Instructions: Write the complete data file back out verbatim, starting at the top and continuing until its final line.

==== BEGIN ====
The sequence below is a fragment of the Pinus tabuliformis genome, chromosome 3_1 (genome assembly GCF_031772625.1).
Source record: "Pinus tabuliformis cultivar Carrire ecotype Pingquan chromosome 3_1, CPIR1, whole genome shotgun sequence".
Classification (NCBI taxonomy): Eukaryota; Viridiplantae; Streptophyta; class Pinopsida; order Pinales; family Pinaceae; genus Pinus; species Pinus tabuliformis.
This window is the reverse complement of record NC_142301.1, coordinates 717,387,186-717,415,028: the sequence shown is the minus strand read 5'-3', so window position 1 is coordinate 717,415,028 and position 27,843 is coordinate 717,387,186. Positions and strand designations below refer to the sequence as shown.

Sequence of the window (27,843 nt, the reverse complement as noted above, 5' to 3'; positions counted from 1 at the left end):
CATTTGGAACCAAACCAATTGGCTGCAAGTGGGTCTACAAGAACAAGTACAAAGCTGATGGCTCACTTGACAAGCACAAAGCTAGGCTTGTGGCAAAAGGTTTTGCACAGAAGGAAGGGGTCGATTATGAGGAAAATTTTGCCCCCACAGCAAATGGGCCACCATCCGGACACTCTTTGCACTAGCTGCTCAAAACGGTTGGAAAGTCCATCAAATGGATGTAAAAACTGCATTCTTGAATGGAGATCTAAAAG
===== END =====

The sequence below is a fragment of the Pinus tabuliformis genome, chromosome 3_1 (genome assembly GCF_031772625.1).
Source record: "Pinus tabuliformis cultivar Carrire ecotype Pingquan chromosome 3_1, CPIR1, whole genome shotgun sequence".
Classification (NCBI taxonomy): Eukaryota; Viridiplantae; Streptophyta; class Pinopsida; order Pinales; family Pinaceae; genus Pinus; species Pinus tabuliformis.
This window is the reverse complement of record NC_142301.1, coordinates 717,387,186-717,415,028: the sequence shown is the minus strand read 5'-3', so window position 1 is coordinate 717,415,028 and position 27,843 is coordinate 717,387,186. Positions and strand designations below refer to the sequence as shown.

Sequence of the window (27,843 nt, the reverse complement as noted above, 5' to 3'; positions counted from 1 at the left end):
CATTTGGAACCAAACCAATTGGCTGCAAGTGGGTCTACAAGAACAAGTACAAAGCTGATGGCTCACTTGACAAGCACAAAGCTAGGCTTGTGGCAAAAGGTTTTGCACAGAAGGAAGGGGTCGATTATGAGGAAAATTTTGCCCCCACAGCAAATGGGCCACCATCCGGACACTCTTTGCACTAGCTGCTCAAAACGGTTGGAAAGTCCATCAAATGGATGTAAAAACTGCATTCTTGAATGGAGATCTAAAAG